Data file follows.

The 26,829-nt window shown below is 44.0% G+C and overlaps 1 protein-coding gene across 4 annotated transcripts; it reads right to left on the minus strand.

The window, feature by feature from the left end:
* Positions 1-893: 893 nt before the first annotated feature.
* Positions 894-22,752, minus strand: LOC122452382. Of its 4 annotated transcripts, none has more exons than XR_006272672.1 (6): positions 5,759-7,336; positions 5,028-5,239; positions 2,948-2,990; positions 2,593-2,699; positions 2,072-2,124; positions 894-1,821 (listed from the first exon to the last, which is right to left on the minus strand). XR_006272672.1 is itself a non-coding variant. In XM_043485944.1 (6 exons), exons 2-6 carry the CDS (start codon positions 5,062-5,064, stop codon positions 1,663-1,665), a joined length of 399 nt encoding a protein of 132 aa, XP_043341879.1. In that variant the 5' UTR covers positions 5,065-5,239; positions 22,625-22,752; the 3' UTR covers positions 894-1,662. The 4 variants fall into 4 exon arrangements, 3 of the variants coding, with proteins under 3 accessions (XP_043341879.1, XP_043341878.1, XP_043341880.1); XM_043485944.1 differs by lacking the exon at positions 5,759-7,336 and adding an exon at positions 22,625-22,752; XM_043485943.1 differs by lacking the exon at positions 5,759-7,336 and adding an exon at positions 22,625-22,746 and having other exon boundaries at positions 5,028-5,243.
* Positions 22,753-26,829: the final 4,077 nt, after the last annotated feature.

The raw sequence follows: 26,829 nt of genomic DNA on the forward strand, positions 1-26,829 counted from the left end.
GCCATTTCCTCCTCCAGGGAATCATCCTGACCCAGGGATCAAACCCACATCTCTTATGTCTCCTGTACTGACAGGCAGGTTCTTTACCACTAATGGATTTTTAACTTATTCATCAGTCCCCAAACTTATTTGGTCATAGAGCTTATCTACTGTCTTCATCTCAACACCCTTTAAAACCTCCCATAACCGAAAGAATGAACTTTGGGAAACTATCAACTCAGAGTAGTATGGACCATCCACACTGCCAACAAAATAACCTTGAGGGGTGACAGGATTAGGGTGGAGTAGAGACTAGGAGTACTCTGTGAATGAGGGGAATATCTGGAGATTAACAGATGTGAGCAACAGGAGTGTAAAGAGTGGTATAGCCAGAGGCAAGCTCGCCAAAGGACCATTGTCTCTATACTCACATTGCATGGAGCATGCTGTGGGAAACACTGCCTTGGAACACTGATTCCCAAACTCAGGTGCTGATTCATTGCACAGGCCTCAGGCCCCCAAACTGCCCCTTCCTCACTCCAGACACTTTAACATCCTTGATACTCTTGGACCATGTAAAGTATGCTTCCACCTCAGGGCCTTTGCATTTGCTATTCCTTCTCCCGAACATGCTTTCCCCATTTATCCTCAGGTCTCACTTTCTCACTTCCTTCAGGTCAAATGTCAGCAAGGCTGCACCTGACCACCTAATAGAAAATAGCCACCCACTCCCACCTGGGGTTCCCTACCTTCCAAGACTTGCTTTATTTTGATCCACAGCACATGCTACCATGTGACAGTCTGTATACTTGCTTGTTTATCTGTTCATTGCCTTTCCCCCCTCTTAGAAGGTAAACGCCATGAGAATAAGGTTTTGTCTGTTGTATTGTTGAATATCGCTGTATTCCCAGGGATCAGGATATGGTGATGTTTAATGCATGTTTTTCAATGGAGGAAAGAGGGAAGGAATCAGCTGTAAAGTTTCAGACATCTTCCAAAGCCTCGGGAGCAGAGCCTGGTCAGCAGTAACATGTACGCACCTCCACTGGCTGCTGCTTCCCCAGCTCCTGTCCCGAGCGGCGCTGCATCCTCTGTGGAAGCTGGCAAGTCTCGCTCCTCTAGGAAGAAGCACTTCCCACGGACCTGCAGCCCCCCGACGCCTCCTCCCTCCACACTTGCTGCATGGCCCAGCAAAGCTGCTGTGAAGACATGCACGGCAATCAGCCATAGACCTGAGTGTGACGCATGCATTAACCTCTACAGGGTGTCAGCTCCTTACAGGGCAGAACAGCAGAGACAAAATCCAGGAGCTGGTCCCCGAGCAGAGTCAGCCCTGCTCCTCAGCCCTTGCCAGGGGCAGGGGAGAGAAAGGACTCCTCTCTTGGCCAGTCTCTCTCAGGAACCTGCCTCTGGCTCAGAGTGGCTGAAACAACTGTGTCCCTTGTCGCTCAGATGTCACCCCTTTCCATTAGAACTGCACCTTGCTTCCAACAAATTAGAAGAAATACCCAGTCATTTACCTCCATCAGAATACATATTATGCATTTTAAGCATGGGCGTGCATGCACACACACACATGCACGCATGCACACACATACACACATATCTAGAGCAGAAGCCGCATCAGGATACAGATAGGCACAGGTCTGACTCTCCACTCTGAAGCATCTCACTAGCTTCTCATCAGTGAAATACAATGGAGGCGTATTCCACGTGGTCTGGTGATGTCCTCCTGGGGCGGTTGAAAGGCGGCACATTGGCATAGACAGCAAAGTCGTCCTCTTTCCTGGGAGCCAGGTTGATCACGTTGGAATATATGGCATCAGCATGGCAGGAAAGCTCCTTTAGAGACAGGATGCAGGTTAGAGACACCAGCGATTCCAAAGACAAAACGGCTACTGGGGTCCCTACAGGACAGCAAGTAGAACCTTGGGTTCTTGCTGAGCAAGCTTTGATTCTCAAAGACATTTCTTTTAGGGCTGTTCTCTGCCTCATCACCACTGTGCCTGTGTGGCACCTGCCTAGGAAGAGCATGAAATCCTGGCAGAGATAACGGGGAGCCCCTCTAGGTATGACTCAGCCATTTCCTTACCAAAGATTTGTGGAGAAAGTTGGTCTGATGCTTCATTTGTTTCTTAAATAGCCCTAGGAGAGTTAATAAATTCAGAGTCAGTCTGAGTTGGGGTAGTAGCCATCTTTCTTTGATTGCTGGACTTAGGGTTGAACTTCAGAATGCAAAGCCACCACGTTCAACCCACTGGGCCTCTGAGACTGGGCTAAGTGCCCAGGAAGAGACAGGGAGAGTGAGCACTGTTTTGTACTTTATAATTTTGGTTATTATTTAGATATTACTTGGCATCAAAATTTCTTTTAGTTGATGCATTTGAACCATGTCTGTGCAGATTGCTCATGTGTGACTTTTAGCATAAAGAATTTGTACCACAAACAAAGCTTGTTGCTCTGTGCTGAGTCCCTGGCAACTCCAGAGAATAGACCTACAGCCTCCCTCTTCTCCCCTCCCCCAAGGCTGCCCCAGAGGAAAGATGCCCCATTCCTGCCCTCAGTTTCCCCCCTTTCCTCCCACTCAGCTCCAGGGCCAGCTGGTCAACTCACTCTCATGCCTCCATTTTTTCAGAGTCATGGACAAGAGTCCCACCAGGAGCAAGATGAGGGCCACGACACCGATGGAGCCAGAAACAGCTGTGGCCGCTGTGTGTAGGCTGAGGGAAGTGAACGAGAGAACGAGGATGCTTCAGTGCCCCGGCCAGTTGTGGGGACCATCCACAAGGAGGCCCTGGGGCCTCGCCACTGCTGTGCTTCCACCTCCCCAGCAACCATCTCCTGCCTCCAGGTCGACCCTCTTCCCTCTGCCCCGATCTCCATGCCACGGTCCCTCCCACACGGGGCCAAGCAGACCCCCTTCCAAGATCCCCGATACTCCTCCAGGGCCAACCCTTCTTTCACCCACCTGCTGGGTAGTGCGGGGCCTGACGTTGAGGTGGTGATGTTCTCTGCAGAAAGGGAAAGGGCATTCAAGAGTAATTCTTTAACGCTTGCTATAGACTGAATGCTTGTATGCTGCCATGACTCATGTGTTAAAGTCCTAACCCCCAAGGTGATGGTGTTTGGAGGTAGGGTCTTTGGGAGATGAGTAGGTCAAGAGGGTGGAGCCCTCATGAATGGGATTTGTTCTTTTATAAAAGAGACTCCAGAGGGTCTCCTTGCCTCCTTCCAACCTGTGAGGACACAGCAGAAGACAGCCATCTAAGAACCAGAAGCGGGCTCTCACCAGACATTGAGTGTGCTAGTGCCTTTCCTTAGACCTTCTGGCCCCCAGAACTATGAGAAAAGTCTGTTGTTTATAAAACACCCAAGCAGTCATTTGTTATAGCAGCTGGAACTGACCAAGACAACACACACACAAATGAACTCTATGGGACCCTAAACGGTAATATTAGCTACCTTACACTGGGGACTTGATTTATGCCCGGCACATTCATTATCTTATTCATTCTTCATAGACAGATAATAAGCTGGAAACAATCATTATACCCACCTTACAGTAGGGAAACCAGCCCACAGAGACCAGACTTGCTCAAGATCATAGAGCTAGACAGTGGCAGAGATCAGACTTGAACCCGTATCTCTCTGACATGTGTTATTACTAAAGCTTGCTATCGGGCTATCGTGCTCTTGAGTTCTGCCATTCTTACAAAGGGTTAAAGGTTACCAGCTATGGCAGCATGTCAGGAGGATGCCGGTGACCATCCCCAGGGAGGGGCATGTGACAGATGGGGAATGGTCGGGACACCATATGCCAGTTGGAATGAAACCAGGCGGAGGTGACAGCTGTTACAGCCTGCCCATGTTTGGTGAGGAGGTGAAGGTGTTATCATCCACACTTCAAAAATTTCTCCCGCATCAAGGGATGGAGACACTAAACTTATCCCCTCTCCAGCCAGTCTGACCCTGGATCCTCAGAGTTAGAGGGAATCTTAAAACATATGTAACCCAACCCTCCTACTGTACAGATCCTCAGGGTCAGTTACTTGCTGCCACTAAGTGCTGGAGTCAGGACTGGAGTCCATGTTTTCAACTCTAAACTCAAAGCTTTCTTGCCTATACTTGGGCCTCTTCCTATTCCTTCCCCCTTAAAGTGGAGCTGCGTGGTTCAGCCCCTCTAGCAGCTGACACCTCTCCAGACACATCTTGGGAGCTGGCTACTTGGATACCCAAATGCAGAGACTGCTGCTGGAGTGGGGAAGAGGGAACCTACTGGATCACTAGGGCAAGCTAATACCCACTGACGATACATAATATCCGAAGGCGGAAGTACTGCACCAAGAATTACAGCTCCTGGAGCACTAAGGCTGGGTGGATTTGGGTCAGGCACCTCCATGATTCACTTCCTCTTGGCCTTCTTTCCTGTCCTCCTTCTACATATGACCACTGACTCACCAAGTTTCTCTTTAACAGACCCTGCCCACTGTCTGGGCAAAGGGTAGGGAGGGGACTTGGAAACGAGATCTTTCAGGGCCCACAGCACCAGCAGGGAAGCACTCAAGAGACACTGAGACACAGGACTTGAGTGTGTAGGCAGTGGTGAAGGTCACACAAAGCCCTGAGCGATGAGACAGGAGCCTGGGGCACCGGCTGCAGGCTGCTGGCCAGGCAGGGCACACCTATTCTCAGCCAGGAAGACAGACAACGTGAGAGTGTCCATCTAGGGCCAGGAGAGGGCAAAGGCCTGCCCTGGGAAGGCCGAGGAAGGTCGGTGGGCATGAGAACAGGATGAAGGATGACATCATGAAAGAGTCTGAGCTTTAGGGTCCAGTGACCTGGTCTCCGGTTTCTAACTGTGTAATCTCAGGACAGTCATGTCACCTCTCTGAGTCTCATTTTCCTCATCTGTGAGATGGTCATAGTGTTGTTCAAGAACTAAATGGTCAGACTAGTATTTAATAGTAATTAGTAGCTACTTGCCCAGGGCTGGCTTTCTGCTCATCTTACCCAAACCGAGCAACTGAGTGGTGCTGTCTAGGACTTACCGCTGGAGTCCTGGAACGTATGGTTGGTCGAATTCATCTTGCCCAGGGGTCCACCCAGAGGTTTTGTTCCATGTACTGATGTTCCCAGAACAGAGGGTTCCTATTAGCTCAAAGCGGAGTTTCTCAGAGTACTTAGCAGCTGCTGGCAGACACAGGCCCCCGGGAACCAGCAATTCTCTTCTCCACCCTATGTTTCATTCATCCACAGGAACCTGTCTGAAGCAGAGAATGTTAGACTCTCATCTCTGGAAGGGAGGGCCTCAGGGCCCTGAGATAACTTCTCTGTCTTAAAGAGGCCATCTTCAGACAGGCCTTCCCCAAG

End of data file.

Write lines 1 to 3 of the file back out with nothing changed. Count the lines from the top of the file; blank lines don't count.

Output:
The 26,829-nt window shown below is 44.0% G+C and overlaps 1 protein-coding gene across 4 annotated transcripts; it reads right to left on the minus strand.

The window, feature by feature from the left end:
* Positions 1-893: 893 nt before the first annotated feature.